Henry Dagmil – Long Jump King
First Published November 7, 2015
Bringing in many years of honor to the people of the Philippines.
Henry Dagmil broke a long-standing national record in the Long Jump. Which had stood past the living memory of most in the summer of 2004? He would go on from that to win three SEA Games gold medals for the Philippines in the Long Jump. The farm boy from South Cotabato whose dream was to be an Olympic athlete. That dream became a goal in the 2008 Beijing Olympics.
Henry for many years stuck up for his fellow athletes. And has inspired and continues to inspire young athletes in the Philippines. He is a very worthy addition to the Legends of Track and Field. And his name will now live forever among the stars of our sport.
Born December 7, 1981, Dagmil started his career at 1998 Palarong Pambansa on Apr 21, 1998. Dagmil would go on to win the 1999 Palaro with a 6.86m leap. He was spotted and recruited by the National Coach, Joseph Sy for Mapua was he enrolled the next year. He joined the national team in 2002.
Never Give Up
Things did not go well for Dagmil at his first SEA Games. Where he was entered in the Triple Jump in Hanoi 2003 were he finished last and consequently dropped from the national team. Instead of giving up like a lot of people would do. This made Henry realize what it meant to be a national athlete.
With a new fire and catalyst ignited he went to work in 2004. And came away with one of the most amazing feats in Philippine Athletic History. At the National Open in Manila, he would erase the oldest of all national records. It was the National Record of Nino Ramirez set in 1936 at the Berlin Olympics the same meet Jesse Owens ran. And at the Rizal stadium a stadium which was built with the same architecture as the Berlin stadium. Dagmil leap of 7.83m erased the 7.65m record of Ramirez. He defeated Joebert Delicano who was the most dominant Long Jumper at that time.
Back to Back SEA Games Golds
The following year Dagmil won his first of three SEA Games gold medals in front of his home crowd. At the same stadium with a 7.81m effort. Henry became the first man to ever win a SEA Games gold medal in the Long Jump for the Philippines. Henry also was a capable sprinter teaming with the 4×100 team to break the National Record in 40.55 and gain a silver medal.
He would defend SEA Games his title in 2007 in Thailand with a leap of 7.87m again breaking the Philippine National Record and setting the SEA Games Record which still stands.
Henry then was prepared by the POC in the Olympic program. He was sent to the US first to San Francisco to train under Heptathlete Chris Huffins and then under Jerry Cablayan. Leading up to the Olympics Henry had a serious Hamstring injury. And with the help of a lot of medical people from SMAP etc, he was able to make a rapid recovery.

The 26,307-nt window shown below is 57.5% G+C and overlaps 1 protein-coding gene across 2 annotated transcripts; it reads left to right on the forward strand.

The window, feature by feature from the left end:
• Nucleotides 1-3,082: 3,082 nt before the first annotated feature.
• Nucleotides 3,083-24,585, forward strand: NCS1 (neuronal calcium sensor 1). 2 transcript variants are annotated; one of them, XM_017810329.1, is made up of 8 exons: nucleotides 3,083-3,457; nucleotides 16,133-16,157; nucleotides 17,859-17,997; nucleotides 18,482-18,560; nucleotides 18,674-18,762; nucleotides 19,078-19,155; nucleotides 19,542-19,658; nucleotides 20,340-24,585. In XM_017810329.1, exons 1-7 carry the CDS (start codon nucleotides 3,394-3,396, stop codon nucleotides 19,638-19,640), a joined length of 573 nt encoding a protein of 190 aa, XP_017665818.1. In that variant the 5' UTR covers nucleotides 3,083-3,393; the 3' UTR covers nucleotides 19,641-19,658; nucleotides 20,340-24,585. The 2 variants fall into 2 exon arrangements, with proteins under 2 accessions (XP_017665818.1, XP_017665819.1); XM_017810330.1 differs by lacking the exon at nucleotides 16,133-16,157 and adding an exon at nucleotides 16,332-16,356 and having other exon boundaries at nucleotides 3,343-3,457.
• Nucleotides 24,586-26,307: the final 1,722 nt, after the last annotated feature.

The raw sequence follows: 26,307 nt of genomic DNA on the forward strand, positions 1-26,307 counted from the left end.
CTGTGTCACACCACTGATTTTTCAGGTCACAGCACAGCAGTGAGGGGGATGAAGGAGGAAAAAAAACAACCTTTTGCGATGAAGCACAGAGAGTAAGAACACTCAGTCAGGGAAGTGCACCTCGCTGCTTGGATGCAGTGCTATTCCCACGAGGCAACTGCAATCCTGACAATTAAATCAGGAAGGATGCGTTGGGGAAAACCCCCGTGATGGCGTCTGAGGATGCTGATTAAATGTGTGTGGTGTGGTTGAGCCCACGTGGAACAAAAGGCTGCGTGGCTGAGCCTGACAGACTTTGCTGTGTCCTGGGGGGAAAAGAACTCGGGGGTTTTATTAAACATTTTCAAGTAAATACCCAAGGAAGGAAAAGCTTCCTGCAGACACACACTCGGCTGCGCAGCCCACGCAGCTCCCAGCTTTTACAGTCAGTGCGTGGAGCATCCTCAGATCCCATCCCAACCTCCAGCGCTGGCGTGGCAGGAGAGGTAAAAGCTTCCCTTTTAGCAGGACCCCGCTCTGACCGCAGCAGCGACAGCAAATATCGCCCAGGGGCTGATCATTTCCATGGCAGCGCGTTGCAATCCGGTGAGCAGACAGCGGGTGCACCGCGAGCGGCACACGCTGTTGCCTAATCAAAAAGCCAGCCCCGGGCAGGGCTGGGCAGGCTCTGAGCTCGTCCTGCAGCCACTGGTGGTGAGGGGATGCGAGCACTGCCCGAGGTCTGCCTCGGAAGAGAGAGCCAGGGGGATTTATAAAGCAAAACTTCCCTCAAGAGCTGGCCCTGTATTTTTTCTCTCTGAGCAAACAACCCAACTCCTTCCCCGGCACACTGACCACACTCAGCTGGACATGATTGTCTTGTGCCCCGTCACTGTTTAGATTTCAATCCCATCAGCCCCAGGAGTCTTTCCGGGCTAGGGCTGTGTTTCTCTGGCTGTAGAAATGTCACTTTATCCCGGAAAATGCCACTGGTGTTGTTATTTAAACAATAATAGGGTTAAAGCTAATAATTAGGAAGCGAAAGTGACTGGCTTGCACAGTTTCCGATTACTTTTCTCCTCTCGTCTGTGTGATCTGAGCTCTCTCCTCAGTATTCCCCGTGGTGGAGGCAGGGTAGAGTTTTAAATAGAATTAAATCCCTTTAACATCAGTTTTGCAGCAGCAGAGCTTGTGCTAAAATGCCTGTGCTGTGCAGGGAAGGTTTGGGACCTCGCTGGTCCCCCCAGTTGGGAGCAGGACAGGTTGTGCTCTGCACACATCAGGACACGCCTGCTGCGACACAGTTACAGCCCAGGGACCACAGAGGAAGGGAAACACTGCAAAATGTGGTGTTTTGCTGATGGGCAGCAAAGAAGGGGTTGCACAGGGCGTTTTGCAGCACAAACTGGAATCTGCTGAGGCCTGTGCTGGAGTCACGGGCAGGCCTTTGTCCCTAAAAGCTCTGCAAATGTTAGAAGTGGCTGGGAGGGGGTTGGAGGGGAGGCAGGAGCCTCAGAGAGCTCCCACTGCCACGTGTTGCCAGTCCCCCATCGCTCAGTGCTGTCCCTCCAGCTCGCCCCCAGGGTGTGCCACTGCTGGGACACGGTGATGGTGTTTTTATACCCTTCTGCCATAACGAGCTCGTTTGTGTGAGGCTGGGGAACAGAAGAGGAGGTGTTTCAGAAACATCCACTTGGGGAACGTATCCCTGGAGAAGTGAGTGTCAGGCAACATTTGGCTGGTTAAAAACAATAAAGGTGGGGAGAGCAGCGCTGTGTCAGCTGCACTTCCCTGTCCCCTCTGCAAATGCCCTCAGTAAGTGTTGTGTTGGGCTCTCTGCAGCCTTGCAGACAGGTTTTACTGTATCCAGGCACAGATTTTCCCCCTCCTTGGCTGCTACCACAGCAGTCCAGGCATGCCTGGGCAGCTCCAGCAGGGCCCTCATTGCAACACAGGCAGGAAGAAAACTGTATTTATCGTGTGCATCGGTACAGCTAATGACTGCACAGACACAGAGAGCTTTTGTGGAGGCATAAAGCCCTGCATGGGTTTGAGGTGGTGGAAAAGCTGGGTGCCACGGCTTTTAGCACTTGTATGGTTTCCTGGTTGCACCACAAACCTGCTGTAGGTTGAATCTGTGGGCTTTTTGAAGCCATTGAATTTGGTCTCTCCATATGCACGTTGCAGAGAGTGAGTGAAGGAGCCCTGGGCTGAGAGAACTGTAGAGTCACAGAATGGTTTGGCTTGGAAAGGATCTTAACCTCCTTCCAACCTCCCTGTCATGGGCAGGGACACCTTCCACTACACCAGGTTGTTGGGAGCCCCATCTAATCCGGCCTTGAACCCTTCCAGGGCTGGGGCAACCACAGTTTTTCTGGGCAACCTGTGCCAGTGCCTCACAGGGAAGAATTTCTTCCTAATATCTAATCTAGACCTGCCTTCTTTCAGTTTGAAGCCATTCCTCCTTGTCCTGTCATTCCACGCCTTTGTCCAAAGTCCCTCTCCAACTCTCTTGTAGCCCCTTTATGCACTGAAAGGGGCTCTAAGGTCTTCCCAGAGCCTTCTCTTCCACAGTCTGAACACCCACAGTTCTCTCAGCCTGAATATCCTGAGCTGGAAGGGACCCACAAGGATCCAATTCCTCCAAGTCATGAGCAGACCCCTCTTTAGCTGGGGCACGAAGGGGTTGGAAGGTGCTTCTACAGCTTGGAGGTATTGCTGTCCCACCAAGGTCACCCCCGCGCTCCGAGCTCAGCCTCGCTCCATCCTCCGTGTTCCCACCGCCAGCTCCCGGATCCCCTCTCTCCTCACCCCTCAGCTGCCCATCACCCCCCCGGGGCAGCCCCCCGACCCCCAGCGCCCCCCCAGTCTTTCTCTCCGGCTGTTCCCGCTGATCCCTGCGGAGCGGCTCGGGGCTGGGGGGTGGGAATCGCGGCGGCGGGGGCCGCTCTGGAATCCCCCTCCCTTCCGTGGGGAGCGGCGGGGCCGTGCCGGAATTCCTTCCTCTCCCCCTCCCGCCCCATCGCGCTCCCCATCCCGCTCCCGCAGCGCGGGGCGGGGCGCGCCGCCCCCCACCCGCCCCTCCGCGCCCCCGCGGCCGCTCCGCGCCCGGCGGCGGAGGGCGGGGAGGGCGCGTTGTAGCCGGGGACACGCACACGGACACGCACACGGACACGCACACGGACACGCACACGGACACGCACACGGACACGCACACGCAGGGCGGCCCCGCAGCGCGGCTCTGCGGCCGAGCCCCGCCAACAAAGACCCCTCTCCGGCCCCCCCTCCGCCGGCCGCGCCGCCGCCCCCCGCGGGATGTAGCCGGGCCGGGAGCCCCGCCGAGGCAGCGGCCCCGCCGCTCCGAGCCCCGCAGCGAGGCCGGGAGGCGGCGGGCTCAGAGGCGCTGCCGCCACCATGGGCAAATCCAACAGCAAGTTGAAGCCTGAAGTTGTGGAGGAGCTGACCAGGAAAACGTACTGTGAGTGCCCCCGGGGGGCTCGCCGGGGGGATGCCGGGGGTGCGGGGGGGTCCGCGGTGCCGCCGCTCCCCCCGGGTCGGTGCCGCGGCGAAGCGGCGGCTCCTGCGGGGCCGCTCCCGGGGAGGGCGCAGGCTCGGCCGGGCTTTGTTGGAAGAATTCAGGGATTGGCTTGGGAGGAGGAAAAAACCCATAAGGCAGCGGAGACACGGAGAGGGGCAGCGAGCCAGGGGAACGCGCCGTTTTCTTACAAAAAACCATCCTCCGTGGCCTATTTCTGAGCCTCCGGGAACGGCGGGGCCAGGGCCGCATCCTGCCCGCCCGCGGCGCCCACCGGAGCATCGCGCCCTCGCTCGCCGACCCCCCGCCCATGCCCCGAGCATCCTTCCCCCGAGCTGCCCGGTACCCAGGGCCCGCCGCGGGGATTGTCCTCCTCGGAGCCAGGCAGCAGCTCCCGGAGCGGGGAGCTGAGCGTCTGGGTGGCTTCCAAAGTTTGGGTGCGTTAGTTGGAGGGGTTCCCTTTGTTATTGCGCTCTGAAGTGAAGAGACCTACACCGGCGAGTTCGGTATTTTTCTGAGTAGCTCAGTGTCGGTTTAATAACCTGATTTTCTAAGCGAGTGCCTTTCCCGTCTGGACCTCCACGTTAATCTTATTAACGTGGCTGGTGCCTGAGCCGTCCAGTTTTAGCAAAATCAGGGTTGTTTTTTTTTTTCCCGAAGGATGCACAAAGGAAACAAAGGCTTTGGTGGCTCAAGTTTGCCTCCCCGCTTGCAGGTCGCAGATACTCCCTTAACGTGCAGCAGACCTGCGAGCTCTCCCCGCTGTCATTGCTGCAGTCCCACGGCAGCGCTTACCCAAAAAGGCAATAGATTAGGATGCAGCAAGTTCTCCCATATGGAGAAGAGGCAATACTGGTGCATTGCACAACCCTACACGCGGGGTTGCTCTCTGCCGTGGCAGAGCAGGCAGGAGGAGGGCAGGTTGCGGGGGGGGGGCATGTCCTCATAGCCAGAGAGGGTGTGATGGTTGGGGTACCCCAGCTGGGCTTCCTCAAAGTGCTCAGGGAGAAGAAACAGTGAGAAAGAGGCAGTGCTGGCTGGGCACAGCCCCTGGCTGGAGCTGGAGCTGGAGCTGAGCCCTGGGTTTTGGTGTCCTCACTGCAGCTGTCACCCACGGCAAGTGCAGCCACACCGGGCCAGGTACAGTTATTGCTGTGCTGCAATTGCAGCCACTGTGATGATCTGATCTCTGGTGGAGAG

Around this time he leaped a 7.99m National Record at the Jim Bush meet in Los Angeles on June 7, 2008. This mark still stands as the national record. Although the Olympic qualifier was 8.05m Henry the leap was good enough to gain him wild card entry to the Beijing Olympics in 2008 as the strongest male candidate in Athletics from the Philippines.
Henry fulfilled his childhood goal of being an Olympian bringing pride to the people of Cotabato and the Philippines.
Henry Dagmil The Return of the Champion
Henry lost his SEA title in 2009 and 2011 to the much younger Supanara of Thailand finishing with bronze and silver. With the help of US Coach Ryan Flaherty and coach Arnold Villarube. Henry was able to turn this around. At the age of 32 at the Myanmar SEA Games, Henry regained his SEA Games title that he had last won eight years ago.
“Adjust your check mark back one step, you will hit the board trust me. This will work” said Flaherty as he noticed Dagmil was too aggressive on the approach.
Dagmil following this banged out a 7.80m which was his best leap in several years and good enough for the gold.
Henry Dagmil The Next Step
Henry had to fight several injuries in 2015 and was not able to play at the National Open. He was given entry to the Singapore SEA Games by the PATAFA. He finished a disappointing sixth place with 7.36m.
Henry was a member of the POC Olympic Committee athletes council. And quite fitting as throughout his career he was outspoken and defended his fellow athletes.
Now a coach in Cotabato who helps nurture and guide the career of young athletes. Henry balances this with his duties as a father for three Boys and one girl.
I want to add on a personal note I appreciated the years that Henry gave to this sport and it was a great privilege to be his teammate at Mapua when I was younger. Even though we had our differences from time to time we later became good friends.
So again thank you and I hope you continue to share what you have learned with young athletes for many years to come.
Andrew is an ATFS Statiscian in Athletics with a wide range of knowledge in measurable sports. He has worked as a PSC Consultant and Research Assistant from 2013-2015, Consultant and Sprint Coach at Zamboanga Sports Academy from 2015-2017. And is current editor and chief of Pinoyathletics.info, and has recently done consultancy work for Ayala Corp evaluating the Track and Field Program. Currently, he is coaches Sprints, Middle and Jump events he is working towards his Level 3 Athletics Australia Coaching Certification in Sprints and Hurdles.
He can be contacted on [email protected]